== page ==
Coronavirus Cases Rise Sharply In Yakima County Jail

The Yakima County Jail is facing a rising COVID-19 case count as of July 2020. CREDIT: Google Maps
The Yakima County Jail is facing a rising COVID-19 case count as of July 2020. CREDIT: Google Maps



Angel Pacheco, an inmate at the Yakima County jail in eastern Washington, passed out from a 105-degree fever on July 3.

According to his mother Malissa Sobieski, Pacheco was taken to Yakima Memorial hospital, where he was tested for the coronavirus. When he returned to the jail, he was put in a padded room.

Pacheco, 25, has a hole in his heart, and high blood pressure, which makes him especially vulnerable to the coronavirus. He’s been at the Yakima County jail since October 2019, where he has been awaiting his trial for federal gun and drug charges.

Inside the Yakima County jail, inmates say there’s no social distancing, that corrections officers don’t always wear masks, and that inmates with fevers have to pay for Tylenol, but don’t have the money.

Even basic hygiene expectations aren’t always met.

Pacheco went without hot water or even a shower. He was confined for three days, with no way to reach his family or his lawyer.

When his coronavirus test results came back positive, it likely wasn’t a surprise to officials there.

The first person in the Yakima County jail tested positive for coronavirus in May — an inmate who transferred to the Yakima County jail from the city jail in Sunnyside, a rural city located 35 miles southeast of Yakima.

On July 6, the jail reported that 83 inmates had caught the virus, and this number continues to grow.

The quick spread within the county jail mimics the virus growth outside the confines of the corrections building, in Yakima County.

As it stands, Yakima County has the second highest number of confirmed coronavirus cases in Washington state, coming second only to King County. About 8,122  people have been inflicted with the coronavirus in Yakima County as of July 14, according to the Washington State Department of Health. For context, that’s more than half the total number of cases reported in South Korea.

Within the jail, a 1,000-bed facility, the inmate population currently hovers at about 420 inmates, down from an average of 920 inmates, according to the Yakima County Department of Corrections.

“Our population is down more than half from what it was several months ago,” said Chief Jeremy Welch, of the Yakima County Department of Corrections, by email. “Any jail social distancing can be a challenge. However, due to our reduced population, they are able to remain six feet apart in the units.”

Some of these inmates are serving short-term sentences. Forty-four inmates are confined in the jail under a federal hold. Most are awaiting trial and haven’t posted bail, an examination of the jail roster shows.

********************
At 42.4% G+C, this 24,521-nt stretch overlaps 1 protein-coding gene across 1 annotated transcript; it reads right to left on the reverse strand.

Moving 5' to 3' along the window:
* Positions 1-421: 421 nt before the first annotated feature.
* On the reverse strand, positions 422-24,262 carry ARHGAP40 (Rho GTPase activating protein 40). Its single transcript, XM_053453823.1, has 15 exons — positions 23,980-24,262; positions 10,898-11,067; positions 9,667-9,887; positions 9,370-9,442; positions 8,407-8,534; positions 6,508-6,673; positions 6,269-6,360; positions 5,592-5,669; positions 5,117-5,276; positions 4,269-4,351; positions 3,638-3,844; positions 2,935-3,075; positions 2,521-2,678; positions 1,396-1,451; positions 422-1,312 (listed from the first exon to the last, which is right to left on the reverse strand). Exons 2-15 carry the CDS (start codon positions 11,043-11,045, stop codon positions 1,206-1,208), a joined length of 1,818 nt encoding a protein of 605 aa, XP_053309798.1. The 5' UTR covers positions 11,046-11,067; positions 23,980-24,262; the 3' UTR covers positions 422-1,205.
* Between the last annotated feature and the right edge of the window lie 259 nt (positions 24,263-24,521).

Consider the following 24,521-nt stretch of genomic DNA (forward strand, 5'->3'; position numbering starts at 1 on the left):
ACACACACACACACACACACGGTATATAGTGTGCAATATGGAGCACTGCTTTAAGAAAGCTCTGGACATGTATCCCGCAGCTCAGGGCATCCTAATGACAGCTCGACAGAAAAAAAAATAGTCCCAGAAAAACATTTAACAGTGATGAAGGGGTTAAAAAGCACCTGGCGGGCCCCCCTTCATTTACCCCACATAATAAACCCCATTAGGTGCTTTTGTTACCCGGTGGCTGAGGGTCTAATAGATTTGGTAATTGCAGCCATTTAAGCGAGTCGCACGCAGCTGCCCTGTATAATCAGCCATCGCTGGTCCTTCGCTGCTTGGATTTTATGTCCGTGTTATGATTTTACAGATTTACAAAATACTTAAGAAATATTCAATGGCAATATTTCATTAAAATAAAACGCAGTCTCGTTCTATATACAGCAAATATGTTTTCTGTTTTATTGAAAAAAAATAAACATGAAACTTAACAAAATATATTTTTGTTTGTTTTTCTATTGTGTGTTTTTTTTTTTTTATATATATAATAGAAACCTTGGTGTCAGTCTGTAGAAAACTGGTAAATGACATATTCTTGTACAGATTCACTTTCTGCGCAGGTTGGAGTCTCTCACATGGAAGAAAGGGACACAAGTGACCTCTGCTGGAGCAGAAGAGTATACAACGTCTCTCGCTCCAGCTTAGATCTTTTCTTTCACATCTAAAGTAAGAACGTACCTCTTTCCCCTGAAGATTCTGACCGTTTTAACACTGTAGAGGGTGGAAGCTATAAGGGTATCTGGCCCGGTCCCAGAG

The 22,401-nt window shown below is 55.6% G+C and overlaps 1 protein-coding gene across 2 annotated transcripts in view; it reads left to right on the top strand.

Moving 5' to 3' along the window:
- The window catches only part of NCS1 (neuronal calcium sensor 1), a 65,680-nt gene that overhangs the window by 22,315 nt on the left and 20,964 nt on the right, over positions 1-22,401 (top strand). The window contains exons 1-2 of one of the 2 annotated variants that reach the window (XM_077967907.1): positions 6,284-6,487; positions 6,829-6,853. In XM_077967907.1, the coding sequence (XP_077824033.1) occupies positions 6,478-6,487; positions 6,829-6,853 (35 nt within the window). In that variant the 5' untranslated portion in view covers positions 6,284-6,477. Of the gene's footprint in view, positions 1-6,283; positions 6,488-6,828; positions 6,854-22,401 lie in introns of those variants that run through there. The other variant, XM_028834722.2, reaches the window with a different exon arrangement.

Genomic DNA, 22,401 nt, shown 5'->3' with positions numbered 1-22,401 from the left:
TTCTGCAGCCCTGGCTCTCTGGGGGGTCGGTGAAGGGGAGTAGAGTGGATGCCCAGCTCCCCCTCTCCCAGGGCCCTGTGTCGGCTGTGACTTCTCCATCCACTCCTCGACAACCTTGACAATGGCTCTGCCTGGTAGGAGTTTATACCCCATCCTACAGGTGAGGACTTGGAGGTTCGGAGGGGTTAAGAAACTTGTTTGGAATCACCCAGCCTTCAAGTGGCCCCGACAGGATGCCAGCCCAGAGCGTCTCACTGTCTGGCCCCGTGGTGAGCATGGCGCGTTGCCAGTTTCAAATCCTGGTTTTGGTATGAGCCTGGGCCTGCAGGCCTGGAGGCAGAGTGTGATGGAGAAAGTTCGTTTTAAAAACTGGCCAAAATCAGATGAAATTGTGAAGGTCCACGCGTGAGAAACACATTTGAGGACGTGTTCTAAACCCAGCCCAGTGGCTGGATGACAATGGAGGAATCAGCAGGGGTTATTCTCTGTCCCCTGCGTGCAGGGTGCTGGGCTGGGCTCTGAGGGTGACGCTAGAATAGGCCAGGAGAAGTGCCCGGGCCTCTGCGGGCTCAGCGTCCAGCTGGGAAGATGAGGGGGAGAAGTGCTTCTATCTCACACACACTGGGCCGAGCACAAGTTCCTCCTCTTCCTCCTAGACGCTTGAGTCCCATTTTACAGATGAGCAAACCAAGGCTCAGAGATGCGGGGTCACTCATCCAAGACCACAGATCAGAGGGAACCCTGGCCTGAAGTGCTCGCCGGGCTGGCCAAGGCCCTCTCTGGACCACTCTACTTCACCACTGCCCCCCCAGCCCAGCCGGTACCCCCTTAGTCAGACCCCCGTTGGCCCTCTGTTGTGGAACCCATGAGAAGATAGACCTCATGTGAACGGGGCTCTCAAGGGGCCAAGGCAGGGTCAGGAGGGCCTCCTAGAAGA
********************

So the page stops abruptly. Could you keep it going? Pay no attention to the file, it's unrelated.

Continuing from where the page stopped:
On March 18, civil and criminal jury trials were suspended in Washington state because of the coronavirus pandemic. The state allowed some proceedings, which don’t require a jury, to resume on June 1.

The Washington State Supreme Court ruled on June 18, that jury trials could resume across the state this week.

Angel Pacheco was finally able to call his wife and daughters on July 6. “That was because he was beating on the door until someone listened to him,” Sobieski, his mother said.

“I thought losing my husband was bad, I couldn’t imagine losing one of my kids,” said Sobieski, whose husband died four years ago in 2016. “Not to something like this, something that can be taken care of.”

Before the padded room, Pacheco was housed in Annex C of the jail, a dorm-style pod with a common area in the center and bunks where inmates slept off to the side. He later ended up in the God Pod, a voluntary faith-based unit with an open tank and 24 bunks.

However, within the jail, inmates weren’t afforded the luxury of the space needed to properly social distance, they said. And inmate concerns of the virus early on appear to have been shrugged off by corrections officers.

Unlike Washington state prisons, like the Coyote Ridge Corrections center in eastern Washington, where an outbreak has infected 225 inmates and 54 staff as of July 8, the Yakima County jail is not overseen by the state Department of Corrections. In fact, the state has limited authority over this jail.

The Washington State Corrections Standards Board used to develop standards for, and collected data from, jails and prisons in the state. But it was disbanded by the Washington State Legislature in 1987, and counties were tasked with developing their own standards.

For inmates who have a grievance, they can submit a kite, a written request for something. But these requests can be denied by the jail, and conditions remain the same.

Before the outbreak of coronavirus at the Yakima County jail, 14 inmates there escaped after they broke through a fire door and jumped over a fence on March 23.

“They decided to break down the door and leave, despite the governor’s shelter in place or stay-at-home order. Apparently they didn’t want to do that,” Bob Udell, Yakima County Sheriff said, from behind his desk in a video posted to social media.

Officials later reported that the inmates who escaped, and were later found, were afraid of catching COVID-19 from inside the jail.

Pacheco was afraid then too. He tried to distance himself from corrections officers and other inmates. His mother suggested he get cleaning supplies, to help sanitize his cell and prevent Pacheco from getting COVID-19.

“(Corrections officers) literally laughed at him when he asked for cleaning supplies and told him that that the COVID-19 was not that serious. That he needed to calm down,” Sobieski said.

Welch, who helps to oversee the jail, said the Yakima department of corrections is taking precautions, that inmates are given cleaning gear several times a day, and that the department has issued an order, requiring jail staff to wear masks.

He said all inma